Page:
WRC Factory Investigation

Dragon Sweater Ltd.

Factory: Dragon Sweater Ltd.

Key Buyers: Lidl, New Yorker, Woolworths

Last Updated: 2021

Case Summary

Dragon Sweater Ltd., a supplier to Lidl, New Yorker, and Woolworths, fired at least 500 workers—about half its workforce—in March 2020 and failed to pay them an estimated $133,200 in severance. In all, workers received barely a fifth of what they were legally owed.

Since the closure, Dragon Group, which owned the factory, has continuously refused to pay its debts to the workers, although it is obvious that the company possesses the financial capacity to do so. Dragon Group, which owns two additional garment factories, as well as a life insurance company and an information technology firm, is publicly traded on the Dhaka Stock Exchange and employs 12,000 people. In August 2020, Mostafa Sobhan Rubel, the managing director of Dragon Sweaters boasted, “My factories are fully booked until the end of September and my customers have also booked 60 per cent of my capacity from October towards the end of December.”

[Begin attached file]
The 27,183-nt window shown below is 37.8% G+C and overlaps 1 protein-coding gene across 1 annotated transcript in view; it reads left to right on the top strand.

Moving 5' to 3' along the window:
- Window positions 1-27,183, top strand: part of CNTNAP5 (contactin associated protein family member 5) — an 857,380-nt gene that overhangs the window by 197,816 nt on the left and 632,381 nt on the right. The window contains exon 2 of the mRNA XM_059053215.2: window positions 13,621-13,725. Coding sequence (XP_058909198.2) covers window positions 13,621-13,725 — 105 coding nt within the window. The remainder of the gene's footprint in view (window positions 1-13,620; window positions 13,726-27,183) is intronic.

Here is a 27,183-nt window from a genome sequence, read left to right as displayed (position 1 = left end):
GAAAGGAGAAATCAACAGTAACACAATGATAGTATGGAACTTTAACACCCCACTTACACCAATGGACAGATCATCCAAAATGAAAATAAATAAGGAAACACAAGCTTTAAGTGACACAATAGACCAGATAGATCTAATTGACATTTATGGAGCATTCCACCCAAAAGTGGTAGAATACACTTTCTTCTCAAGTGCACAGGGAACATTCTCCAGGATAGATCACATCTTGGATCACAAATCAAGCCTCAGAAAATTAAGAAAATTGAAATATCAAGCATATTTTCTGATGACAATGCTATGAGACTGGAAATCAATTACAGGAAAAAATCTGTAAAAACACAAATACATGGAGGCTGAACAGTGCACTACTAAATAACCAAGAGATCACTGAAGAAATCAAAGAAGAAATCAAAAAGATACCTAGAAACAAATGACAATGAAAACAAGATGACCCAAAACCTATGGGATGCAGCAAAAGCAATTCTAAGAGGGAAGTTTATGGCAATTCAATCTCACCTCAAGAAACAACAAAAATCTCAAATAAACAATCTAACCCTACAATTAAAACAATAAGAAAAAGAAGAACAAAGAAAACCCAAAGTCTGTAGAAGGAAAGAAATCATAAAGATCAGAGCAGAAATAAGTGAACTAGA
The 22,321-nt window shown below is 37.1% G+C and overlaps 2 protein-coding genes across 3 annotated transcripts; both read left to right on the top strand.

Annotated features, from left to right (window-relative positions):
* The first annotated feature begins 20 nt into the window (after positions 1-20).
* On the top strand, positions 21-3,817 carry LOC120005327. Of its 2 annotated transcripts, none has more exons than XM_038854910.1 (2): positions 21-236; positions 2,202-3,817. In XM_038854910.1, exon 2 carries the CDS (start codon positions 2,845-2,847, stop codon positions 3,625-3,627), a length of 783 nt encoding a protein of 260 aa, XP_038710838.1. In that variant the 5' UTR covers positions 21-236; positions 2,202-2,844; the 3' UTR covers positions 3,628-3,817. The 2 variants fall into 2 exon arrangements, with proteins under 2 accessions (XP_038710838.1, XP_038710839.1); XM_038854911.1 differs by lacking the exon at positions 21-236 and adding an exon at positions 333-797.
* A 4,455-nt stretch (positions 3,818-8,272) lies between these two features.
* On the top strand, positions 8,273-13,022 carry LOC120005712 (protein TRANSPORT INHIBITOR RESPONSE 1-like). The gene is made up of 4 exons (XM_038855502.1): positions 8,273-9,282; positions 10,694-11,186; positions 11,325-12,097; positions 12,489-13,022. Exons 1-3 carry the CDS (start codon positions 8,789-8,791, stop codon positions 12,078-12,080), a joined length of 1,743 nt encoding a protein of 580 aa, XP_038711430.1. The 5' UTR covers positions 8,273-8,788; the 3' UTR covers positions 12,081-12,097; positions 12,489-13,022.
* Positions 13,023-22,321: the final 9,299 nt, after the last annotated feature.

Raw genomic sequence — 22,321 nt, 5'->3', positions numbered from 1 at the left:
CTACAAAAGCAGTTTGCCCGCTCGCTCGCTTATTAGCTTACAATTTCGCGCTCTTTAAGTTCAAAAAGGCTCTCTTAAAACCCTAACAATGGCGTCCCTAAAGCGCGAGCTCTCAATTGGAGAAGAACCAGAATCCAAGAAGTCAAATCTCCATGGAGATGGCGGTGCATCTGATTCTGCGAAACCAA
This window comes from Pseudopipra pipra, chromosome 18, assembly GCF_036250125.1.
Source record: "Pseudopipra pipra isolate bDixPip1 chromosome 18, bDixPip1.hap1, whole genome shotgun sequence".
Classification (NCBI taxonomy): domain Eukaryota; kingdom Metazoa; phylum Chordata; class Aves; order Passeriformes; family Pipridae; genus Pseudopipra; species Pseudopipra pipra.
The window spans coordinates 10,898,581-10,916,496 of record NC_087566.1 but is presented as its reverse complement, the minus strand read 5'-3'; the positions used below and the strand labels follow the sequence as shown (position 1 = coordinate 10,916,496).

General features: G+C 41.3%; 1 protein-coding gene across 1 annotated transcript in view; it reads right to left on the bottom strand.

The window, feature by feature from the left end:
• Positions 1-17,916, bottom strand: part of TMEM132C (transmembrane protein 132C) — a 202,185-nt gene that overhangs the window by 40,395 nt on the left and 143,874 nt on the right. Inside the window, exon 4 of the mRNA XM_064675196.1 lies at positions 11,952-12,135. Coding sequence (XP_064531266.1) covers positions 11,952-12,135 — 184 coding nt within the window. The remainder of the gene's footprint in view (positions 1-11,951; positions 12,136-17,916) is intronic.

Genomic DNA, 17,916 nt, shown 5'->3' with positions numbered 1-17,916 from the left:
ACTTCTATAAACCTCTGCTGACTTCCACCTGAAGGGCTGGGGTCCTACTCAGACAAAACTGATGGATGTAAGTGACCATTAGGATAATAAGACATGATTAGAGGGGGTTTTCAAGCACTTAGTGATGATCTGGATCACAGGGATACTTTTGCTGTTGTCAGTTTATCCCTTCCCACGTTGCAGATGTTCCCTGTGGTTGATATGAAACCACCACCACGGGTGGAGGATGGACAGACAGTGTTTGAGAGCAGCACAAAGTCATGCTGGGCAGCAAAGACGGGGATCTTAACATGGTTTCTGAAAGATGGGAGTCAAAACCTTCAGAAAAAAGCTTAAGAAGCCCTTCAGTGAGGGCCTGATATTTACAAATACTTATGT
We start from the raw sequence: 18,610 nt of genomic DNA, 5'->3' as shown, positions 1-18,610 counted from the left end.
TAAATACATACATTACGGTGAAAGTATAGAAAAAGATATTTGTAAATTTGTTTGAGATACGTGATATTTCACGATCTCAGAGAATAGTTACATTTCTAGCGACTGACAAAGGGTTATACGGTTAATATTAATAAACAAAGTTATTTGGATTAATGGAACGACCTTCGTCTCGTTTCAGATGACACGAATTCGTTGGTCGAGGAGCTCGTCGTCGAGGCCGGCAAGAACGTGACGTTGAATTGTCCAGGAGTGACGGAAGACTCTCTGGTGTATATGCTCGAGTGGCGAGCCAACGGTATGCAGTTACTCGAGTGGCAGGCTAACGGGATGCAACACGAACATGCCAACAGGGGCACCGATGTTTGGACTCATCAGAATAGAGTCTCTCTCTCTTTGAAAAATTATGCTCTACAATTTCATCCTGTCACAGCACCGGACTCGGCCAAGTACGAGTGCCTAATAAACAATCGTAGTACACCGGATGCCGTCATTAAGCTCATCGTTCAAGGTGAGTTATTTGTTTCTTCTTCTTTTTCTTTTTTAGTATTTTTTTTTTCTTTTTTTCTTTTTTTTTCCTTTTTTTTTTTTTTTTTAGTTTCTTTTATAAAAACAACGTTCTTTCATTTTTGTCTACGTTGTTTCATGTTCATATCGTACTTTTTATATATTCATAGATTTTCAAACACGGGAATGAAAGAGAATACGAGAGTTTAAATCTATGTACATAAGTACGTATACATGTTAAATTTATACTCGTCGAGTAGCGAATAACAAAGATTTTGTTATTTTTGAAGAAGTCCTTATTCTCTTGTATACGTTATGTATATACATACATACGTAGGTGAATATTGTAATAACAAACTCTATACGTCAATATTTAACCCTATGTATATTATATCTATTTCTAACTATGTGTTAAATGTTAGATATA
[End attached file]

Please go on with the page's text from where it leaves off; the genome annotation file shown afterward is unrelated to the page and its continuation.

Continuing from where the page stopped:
Workers have carried out numerous protests to press Dragon Group to fulfill its legal obligations. In October 2020, Dragon Group’s answer to its former employees’ efforts to secure the money it legally owes them was to send a goon squad to assault a group of workers engaged in a peaceful protest. According to local news reports, the attack left 12 workers hospitalized.

A September 2020 Dragon Sweater financial statement lists payments due from German retailer Lidl among the factory’s current accounts receivable as of March 31, 2020, indicating that the factory was producing goods for the retailer in early 2020. Lidl refuses to take responsibility, claiming it left in 2019. The Australian company Woolworths is also identified in Dragon Sweater financial statements as a buyer, as is the German brand, New Yorker. The latter has failed to respond to communications concerning its relationship with the factory.

None of these brands (nor any other buyers that may, to date, be unidentified) has stepped forward to take responsibility for ensuring that the workers who sewed their clothes are paid the severance pay they earned while doing so. As a result, workers have now gone for a full year without receiving most of the compensation they were legally owed at the time of their dismissal.

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